We chatted about practice during breakfast. He was excited about the prospect of doing what we did yesterday with a lot of kids. All the running and kicking yesterday resulted in a lot of laughing, and that undoubtedly fueled his enthusiasm for today. I was a little worried that, as he’s done other times, the Boy might start having second thoughts as the moment approached, but there was none of that. We put his shoes on sans shin guards, which were too small we decided, and headed to the field.
We met the coach, and E began following the other children’s example and kicking goals. His first shots were comparatively strong, hard shots. The coach’s daughter, who was a couple of years older than the players, was standing in as goalie and E’s shot flew right by her into the back of the net. I remembered how relatively tentatively L would shoot goals at the beginning and thought this might be a good sign.
Practice shifted and the coach explained to the little ones what dribbling is and set them off toward the mid-field. Some children set off at a light jog, kicking the ball a few feet in front of them and running to catch up. Others kicked it with all their might and ran to the ball. E and a few others delicately pushed the ball with each foot as he stepped forward, a slow and deliberate journey to the mid-field. Yesterday, it was the opposite: wild abandon, kicking the ball and running as fast as he could. Such a change today. “He’s not doing it like we practiced yesterday,” I thought, wondering why he was being so very careful. It might have been tempting to compare his journey to other children’s, but to what end? He is who he is, and he was doing the exercise the way he felt comfortable doing it. I was thankful for that.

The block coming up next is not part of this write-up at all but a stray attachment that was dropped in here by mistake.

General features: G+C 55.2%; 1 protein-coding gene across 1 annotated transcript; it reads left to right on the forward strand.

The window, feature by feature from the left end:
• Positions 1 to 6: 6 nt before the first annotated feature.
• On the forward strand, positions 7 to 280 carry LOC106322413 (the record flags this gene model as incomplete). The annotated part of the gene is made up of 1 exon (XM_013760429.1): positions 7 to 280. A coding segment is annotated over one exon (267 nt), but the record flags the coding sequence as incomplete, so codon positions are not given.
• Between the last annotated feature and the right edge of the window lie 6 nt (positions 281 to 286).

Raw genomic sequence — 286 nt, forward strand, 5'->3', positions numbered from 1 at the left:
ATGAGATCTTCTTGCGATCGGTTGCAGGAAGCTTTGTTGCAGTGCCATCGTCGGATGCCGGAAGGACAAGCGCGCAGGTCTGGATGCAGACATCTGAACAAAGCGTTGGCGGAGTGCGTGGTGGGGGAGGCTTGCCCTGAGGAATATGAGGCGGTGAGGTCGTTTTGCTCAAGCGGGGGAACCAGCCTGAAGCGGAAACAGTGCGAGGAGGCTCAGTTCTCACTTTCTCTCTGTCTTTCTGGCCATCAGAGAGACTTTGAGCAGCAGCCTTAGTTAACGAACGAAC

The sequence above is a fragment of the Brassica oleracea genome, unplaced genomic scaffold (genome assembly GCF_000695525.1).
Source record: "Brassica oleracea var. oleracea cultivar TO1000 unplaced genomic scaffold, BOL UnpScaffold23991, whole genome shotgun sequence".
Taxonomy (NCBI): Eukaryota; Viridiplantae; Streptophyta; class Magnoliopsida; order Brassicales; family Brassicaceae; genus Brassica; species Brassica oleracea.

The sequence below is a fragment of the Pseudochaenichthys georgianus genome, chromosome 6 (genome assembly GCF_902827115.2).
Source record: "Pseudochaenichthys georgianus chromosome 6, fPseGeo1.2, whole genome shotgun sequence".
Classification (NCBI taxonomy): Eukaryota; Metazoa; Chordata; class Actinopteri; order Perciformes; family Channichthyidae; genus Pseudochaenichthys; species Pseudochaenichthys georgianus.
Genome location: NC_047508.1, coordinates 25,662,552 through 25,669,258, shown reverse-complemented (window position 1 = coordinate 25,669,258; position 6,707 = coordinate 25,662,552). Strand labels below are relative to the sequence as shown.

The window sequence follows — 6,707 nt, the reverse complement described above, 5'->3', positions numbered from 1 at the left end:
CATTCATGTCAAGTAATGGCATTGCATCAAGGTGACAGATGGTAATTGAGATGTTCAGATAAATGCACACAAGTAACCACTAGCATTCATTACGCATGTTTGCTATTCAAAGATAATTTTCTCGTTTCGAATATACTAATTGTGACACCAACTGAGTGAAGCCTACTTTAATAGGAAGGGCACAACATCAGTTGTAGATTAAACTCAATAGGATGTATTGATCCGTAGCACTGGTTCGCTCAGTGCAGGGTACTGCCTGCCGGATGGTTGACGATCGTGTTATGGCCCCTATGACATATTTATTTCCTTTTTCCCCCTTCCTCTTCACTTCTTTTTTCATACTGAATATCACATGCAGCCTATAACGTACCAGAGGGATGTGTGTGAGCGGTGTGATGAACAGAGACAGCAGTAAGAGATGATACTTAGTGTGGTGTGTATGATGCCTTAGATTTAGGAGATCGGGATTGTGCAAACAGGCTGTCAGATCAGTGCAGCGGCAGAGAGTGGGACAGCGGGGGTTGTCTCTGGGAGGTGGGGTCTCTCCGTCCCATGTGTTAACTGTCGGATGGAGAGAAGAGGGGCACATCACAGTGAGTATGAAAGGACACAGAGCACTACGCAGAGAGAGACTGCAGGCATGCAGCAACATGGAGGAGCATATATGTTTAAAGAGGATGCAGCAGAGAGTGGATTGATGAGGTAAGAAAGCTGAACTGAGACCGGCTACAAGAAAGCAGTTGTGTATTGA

The Girl spent the first half of practice reading. She finished her book and began again with a shrug. She’s got some books that she’s read so many times that she must have them virtually memorized. The second half of practice she headed to a playground down at the edge of the fields and made a few new friends with other older sisters. What did they talk about? I so rarely see E with other girls — our neighborhood is simply filled with boys — that I can’t imagine. That shift must slowly be starting, mustn’t it? Surely they’re not talking about which Barbies they have (L hasn’t had any in years) and similar topics. Fingernail polish? School?
While I wasn’t able to watch and listen to the Girl’s interactions with her new friends, I was able watch the Boy interact with adults without my mediation. He listened well, remember later in practice the earlier instruction to stand with one foot on the ball when the coach is teaching a new skill. He did the best he could, but as a four-year-old will always do, he regularly checked to see where I was, making sure I was still on the sideline. The Girl became so absorbed in her activities that we could have easily left her behind — she never would have noticed until the other girls left.
That independence is growing and will only increase, I know. Are we ready for it? Ready or not, it’s coming.